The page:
- Pick up newspaper – look for Loss Leaders – These are the items that the store will take a loss on, to get you into that aisle, where frequently other prices have been increased.
- Cheese . Cheddar is cheddar . It is a regulated label, so go ahead and buy the less expensive stuff
- Don’t be afraid to ask for a taste
- Buy in bulk when possible
- Freeze left over bread . Bread crumbs, croutons, bread pudding, etc.
- Buy artisinal fresh-baked breads near the end of the day . They are usually marked down
- If you are going to eat something THAT NIGHT, don’t be afraid to buy things that are on the last day of sale. They are still perfectly good.
- A lot of stores have SENIOR DAY. Don’t be too proud to go on that day. With a $100 grocery bill, if you go on Senior Day you could save up to $20.
Selecting Vegetables and Fruit
- Cantaloupe: Sniff the bottom. It should smell like ripe cantaloupe.
- Avocados: When selecting an avocado, if you are planning on eating it right away, get one from which the stem falls off easily, but is still somewhat green underneath. If the underneath has turned brown they are overripe. If the stem does not come off, it is good to sit on your counter for a few days until it ripens. CLICK HERE for Avocado Tips and Tricks.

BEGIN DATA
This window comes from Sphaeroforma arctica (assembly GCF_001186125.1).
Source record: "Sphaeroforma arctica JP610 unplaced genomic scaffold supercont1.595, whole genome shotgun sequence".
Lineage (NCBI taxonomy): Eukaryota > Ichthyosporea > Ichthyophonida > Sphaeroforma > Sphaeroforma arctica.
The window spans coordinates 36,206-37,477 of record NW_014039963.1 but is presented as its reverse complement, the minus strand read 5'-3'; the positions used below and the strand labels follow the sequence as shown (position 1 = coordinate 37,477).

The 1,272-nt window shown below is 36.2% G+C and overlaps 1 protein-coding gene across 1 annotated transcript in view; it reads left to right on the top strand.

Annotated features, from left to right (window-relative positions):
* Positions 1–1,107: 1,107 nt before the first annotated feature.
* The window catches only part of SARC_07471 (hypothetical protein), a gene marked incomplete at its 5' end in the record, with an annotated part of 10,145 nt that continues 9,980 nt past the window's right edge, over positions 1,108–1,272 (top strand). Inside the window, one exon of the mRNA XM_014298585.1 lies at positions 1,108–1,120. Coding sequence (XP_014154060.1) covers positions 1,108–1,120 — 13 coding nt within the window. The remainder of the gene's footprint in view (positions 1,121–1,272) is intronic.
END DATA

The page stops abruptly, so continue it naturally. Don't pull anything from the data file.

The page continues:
- Watermelons: You’ve heard of people flicking melons with their finger. They are listening for a hollow sound. As the sugars mature, the chemistry changes and they start to sound hollow rather than solid.
- Shake the water off your veggies and you could save up to a quarter just in water weight.
- Artichoke should be tight and compact. If the tips have started to open, it means that they are losing their moisture and flavor and will be tougher
- Garlic should be heavy for its size, and should absolutely not have tiny sprouts of green on them.
- Grapefruit should be heavy for its size
- Peaches, nectarines and plums should have a slight give to it – should not be too firm or too soft.
- Bananas should have a few brown dots on the skin, indicating that they are at the peak of ripeness. Too much brown would indicate that they are overripe and are great for banana bread.
- Try dark chocolate for cough suppression
- Black tea has tannins . Use them for baggy eyes
- Fish oil . Look for EPA and DHA . Omega 3 fatty acids help headaches
- Keep steri strips handy for knife cuts, rather than standard band-aids
- Some stores give fuel points. Even though a prescription might be a bit more expensive, consider the hidden benefits.
Get cold things last – take a cooler
- Get cold things like milk, eggs, cheese, meat and ice cream last, so that they don’t start to spoil before you even get them home. Better yet, take a small cooler. First stop will be the deli, where you can put some ice into your cooler.
Things that fall through the cracks
- Ice reminder: Why do they put the ice machine AFTER the checkout line. I frequently forget ice until I have finished checking out. To help you remember, write a note card and laminate it in plastic. Put it in your cart with your other groceries. The clerk will see your sign that says something like “Don’t forget the ice.” and life is good once again.